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Spirometry. “Spiro” – from the greek for breathing “Metry” – measurement “Spirometry” – The measurement of breathing. SPIROMETRY. SPIROMETRY.

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“Spiro” – from the greek for breathing

“Metry” – measurement

“Spirometry” – The measurement of breathing

  • Spirometry plays a key role in the diagnosis and assessment of Chronic Obstructive Pulmonary Disease and yet research shows that it is under-utilised
  • Importance highlighted with the new GMS contract
  • Reliable method of differentiating between obstructive and restrictive disorders
  • Can be used to detect the severity of disease
  • Can detect COPD before symptoms become apparent
when to perform spirometry
When to perform spirometry


  • Interchangable with peak flow to demonstrate variability
  • May show changes suggestive of an alternative lung disease


  • At the time of diagnosis to conform obstruction
  • To reconsider the diagnosis, if the patient shows an exceptionally good response to treatment
  • Annually to monitor progression of disease


  • All patients over 35, current or ex smokers, who have a chronic cough
  • Considered in patients with chronic bronchitis as a proportion of these will go on to develop airflow limitation

NICE (2004) – all health professionals managing patients with COPD should have access to spirometry and be competent in the interpretation of the results.

who can perform spirometry
Who can perform spirometry

Spirometry can be performed by any health care worker who is appropriately trained and who keeps his or her skills up to date

Spirometry services should be supported by quality control processes

reversibility testing
?Reversibility testing???

NICE 2004 R12

In most patients, routine spirometric reversibility testing is not necessary as a part of the diagnostic process or to plan initial therapy with bronchodilators or corticosteroids. It may be misleading or unhelpful because

  • Repeated FEV1 measurements can show spontaneous fluctuations
  • Results on different occasions may be inconsistant and not reproducible
  • Unless change in FEV1 is >400mls a single test may be misleading
  • Definition of magnitude of significant change is purely arbitrary
  • Response to long term therapy not predicted by acute reversibility testing

History is Key in distinguishing asthma from COPD

patient preparation
Patient preparation

To withhold or not to withhold medication?

If you are doing reversibility testing:

  • No short acting bronchodilators for 4 hours
  • No long acting bronchodilators for 12 hours
  • No sustained release oral bronchodilators for 24 hours

For routine monitoring of COPD patients:

  • Take all medication as usual

VC – Vital capacity, the total amount of air that acn be expelled from the lungs from full inspiration to full expiration

FVC – Forced vital capacity, should be the same volume as VC but is sometimes reduced due to air trapping in COPD

FEV1 – Forced expiratory volume in one second from full inspiration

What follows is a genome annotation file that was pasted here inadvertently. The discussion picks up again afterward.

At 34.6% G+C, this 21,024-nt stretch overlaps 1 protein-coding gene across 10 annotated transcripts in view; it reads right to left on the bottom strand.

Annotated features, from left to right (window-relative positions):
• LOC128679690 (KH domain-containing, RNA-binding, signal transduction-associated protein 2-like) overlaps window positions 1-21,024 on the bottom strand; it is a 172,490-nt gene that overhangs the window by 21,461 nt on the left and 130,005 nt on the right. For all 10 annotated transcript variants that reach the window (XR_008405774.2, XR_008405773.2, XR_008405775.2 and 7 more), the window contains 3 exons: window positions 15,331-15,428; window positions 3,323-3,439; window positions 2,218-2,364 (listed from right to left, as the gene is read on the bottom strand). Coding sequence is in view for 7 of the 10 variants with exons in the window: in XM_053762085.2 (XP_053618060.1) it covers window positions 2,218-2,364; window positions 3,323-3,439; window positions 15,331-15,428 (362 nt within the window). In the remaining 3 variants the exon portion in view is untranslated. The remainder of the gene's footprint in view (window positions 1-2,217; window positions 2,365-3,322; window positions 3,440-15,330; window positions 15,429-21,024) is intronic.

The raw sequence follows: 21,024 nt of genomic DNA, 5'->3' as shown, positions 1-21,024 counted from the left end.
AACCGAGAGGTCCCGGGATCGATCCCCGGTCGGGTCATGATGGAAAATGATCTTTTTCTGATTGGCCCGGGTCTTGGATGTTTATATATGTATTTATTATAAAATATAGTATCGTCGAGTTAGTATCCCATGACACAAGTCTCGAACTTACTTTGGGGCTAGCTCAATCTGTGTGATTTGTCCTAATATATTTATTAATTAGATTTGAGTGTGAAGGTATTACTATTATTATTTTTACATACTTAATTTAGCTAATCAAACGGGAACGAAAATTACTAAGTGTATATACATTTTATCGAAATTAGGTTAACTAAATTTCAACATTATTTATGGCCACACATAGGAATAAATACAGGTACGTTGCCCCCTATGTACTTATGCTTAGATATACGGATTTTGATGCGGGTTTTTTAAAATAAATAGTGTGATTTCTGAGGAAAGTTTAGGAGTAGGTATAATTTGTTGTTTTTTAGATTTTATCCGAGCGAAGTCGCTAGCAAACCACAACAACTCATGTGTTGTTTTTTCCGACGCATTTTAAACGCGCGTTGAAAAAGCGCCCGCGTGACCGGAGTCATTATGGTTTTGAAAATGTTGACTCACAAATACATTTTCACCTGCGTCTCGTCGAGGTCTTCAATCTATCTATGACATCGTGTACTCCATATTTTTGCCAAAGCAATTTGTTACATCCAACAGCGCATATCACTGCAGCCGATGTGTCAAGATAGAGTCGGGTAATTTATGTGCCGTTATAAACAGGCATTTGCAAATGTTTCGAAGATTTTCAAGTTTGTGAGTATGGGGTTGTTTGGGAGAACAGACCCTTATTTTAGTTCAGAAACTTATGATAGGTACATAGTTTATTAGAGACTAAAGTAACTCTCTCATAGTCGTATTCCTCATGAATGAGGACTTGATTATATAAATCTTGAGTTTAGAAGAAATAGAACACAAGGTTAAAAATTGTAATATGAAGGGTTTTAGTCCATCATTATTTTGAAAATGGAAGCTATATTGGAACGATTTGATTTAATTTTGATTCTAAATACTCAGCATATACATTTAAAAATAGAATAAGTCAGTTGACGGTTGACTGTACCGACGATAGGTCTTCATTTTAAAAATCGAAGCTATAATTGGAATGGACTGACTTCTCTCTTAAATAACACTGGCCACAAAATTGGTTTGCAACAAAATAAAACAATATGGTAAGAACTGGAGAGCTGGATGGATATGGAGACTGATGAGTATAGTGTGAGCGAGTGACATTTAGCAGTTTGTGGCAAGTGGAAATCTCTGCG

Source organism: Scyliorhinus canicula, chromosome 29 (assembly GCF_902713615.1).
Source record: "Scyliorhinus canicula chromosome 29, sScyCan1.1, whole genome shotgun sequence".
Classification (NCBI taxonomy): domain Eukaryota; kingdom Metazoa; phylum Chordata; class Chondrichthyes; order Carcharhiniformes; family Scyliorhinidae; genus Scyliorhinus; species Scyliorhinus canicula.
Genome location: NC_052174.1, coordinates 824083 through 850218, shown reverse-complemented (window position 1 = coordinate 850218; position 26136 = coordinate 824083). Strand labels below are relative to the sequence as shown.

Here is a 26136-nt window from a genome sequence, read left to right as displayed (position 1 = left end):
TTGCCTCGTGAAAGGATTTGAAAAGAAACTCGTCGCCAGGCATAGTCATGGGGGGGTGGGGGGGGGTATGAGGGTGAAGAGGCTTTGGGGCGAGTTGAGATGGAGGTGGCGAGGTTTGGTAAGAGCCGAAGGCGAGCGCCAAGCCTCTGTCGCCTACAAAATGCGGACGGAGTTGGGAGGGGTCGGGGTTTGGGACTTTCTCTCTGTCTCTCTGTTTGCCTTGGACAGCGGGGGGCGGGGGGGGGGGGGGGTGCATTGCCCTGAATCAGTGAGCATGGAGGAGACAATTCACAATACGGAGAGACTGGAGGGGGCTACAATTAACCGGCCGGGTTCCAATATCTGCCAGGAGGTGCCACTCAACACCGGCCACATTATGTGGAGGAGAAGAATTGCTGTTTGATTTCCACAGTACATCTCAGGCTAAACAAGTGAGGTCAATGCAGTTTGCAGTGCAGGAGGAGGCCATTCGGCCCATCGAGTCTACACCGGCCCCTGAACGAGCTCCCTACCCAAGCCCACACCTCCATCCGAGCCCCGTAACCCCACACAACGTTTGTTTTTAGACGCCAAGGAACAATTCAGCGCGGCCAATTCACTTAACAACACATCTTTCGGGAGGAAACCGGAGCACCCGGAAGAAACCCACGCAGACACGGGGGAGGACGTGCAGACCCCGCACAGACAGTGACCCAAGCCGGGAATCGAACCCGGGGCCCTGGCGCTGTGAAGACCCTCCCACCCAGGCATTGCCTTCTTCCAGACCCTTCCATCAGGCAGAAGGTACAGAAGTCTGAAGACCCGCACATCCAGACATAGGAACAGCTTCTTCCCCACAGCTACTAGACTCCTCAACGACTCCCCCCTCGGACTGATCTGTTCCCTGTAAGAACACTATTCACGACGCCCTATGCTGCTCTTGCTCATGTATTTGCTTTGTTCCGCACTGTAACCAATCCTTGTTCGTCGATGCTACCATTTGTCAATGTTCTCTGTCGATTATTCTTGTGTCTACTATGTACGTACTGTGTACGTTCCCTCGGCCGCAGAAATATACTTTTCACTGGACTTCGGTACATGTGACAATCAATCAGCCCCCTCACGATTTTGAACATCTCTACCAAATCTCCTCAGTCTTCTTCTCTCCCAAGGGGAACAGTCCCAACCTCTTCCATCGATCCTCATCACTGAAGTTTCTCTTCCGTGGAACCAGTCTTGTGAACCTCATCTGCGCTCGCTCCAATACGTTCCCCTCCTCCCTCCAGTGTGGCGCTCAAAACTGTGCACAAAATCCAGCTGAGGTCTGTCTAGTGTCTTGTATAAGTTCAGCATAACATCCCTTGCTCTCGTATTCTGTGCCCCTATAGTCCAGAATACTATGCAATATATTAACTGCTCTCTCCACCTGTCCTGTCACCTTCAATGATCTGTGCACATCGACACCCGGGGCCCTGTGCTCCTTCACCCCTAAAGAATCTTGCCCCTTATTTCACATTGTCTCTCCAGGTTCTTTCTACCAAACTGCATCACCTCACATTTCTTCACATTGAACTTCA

FEV1/FVC or FEV1% or FEV1/FVC ratio –The percentage of the FVC that is produced in the first second

patient preparation14
Patient preparation

Before arrival

  • No large meal within 2 hours
  • No vigorous exercise within half an hour
  • Comfortable loose clothing
  • Empty bladder
  • ?false teeth
patient preparation15
Patient preparation

Who should not perform spirometry?

  • Recent eye surgery
  • Recent MI
  • Recent CVA or other cerebral event
  • Any recent surgery
  • Any others?
patient preparation16
Patient preparation
  • Record patients date of birth, height, ethnic origin
  • Note if the patient is currently unwell or has had a recent exacerbation
  • Ensure the patient is comfortable
  • Sit the patient in a chair with arms
  • Explain the purpose of the test
  • You may need to demonstrate the correct technique
  • Allow the patient practice attempts
patient preparation17
Patient preparation
  • Record patients date of birth, height, ethnic origin
  • Note if the patient is currently unwell or has had a recent exacerbation
  • Ensure the patient is comfortable
  • Sit the patient in a chair with arms
  • Explain the purpose of the test
  • You may need to demonstrate the correct technique
  • Allow the patient practice attempts
measuring vital capacity vc
Measuring vital capacity (VC)

The VC is a non forced measurement. It is often measured at the start of a session.

  • Patient breathes in as deeply as is comfortable
  • Seals lips around mouthpiece
  • Breathes out steadily at a comfortable pace
  • Continue until expiration complete
  • May need a nose clip
  • Repeat
measuring fev 1 and fvc
Measuring FEV1 and FVC
  • Ask the patient to take a deep breath in – full inspiration
  • Patient to blow out forcibly, as hard and fast as possible, until there is nothing left to dispell
    • Encourage patient to keep blowing
    • For some COPD patients this can take up to 15 seconds!
    • Spirometer may bleep to say manoeuvre complete
  • Repeat the procedure twice or until reproducible results
maintaining accuracy
Maintaining accuracy

The most common reason for inacurate results is patient technique

Common problems include:

  • Inadaquate or incomplete inhalation
  • Additional breath taken during manoeuvre
  • Lips not sealed around mouthpiece